On the opposite end of the scale is a generally more liberal style of parenting. With this style, comes the ‘do as they please’ style of parenting. This comes less with the emotional problems and it can be likened to the style of parenting that was shown by Atticus Finch in the noel To Kill a Mockingbird. We all read that in school at one point or another and if you were one of the lucky few who didn’t have to sit through your English teacher trying to imitate a southern accent, all you have to know is that Atticus Finch is a generally wise man.

Atticus seemed to have arrived at the conclusion that children will learn most about life and become respectable adults if their given the freedom to do whatever they wish with only the most vague or simple of guidelines. Basically, Atticus leaves his children to get out of trouble so that they can learn to bale themselves out. Why a wise man would give his nine-year old child absolute and complete freedom to get in as much trouble as she pleased, we may never know, but what we do find is that Jean-Louise Finch turns out to be generally alright.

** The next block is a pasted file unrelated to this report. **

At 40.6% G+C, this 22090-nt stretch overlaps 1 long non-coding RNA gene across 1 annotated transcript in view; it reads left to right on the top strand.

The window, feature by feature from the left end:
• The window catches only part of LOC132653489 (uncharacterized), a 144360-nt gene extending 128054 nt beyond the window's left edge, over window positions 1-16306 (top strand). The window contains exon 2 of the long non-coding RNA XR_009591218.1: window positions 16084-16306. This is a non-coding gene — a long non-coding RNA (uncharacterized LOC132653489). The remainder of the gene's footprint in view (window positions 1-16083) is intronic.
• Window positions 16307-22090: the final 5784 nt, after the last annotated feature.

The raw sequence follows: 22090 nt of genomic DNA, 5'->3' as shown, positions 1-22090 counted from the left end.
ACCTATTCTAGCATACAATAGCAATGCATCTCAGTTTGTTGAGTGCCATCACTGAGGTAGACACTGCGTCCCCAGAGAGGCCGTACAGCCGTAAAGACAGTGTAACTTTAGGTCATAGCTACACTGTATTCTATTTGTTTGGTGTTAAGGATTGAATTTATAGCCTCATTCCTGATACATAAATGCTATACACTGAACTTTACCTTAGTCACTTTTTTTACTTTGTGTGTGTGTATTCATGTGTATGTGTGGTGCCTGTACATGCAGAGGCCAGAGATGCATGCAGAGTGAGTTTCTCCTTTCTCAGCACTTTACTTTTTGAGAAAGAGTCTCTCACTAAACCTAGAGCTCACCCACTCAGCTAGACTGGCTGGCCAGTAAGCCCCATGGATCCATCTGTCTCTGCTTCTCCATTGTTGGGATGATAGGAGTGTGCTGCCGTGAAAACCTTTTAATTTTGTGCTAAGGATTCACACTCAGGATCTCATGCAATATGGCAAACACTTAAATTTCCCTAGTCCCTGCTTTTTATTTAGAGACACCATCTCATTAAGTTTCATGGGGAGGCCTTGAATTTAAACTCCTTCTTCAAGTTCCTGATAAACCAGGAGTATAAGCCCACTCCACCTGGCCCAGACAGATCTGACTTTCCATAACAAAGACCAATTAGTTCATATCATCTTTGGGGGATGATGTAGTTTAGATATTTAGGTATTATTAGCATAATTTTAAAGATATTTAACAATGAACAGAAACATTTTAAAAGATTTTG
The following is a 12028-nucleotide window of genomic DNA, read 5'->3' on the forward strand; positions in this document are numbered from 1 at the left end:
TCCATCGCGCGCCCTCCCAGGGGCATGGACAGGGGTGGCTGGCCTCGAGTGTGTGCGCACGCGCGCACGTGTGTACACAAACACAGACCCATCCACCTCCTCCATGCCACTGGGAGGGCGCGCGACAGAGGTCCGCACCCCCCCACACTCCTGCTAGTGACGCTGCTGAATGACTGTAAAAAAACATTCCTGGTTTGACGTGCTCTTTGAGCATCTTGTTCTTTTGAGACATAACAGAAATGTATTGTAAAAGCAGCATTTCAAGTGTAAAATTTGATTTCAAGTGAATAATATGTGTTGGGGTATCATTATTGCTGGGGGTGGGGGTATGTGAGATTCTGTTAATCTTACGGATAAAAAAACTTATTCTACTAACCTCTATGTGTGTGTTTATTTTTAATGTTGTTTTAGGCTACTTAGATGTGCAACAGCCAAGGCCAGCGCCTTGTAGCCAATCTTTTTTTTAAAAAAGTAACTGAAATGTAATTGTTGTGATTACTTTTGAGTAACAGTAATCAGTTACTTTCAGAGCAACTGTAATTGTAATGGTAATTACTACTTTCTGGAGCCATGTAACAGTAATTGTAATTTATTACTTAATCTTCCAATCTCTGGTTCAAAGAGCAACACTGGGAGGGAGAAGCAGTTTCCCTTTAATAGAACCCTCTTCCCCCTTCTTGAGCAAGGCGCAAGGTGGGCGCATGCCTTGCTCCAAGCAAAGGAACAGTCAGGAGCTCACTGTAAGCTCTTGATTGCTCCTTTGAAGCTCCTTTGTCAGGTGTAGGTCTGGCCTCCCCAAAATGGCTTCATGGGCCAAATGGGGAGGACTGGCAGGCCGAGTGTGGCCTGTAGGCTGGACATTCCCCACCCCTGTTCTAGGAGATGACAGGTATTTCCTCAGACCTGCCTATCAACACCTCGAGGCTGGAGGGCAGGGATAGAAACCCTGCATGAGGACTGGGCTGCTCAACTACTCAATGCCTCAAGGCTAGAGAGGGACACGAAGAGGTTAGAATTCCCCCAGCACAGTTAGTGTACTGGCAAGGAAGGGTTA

However, there comes the question: what if the children are not exposed to enough consequence to not do it again? Whereas Atticus did put in a punishment if his children did something wrong, some parents do not. If the police slaps a thief on the wrist and just says “don’t do it again,” would the thief not steal again?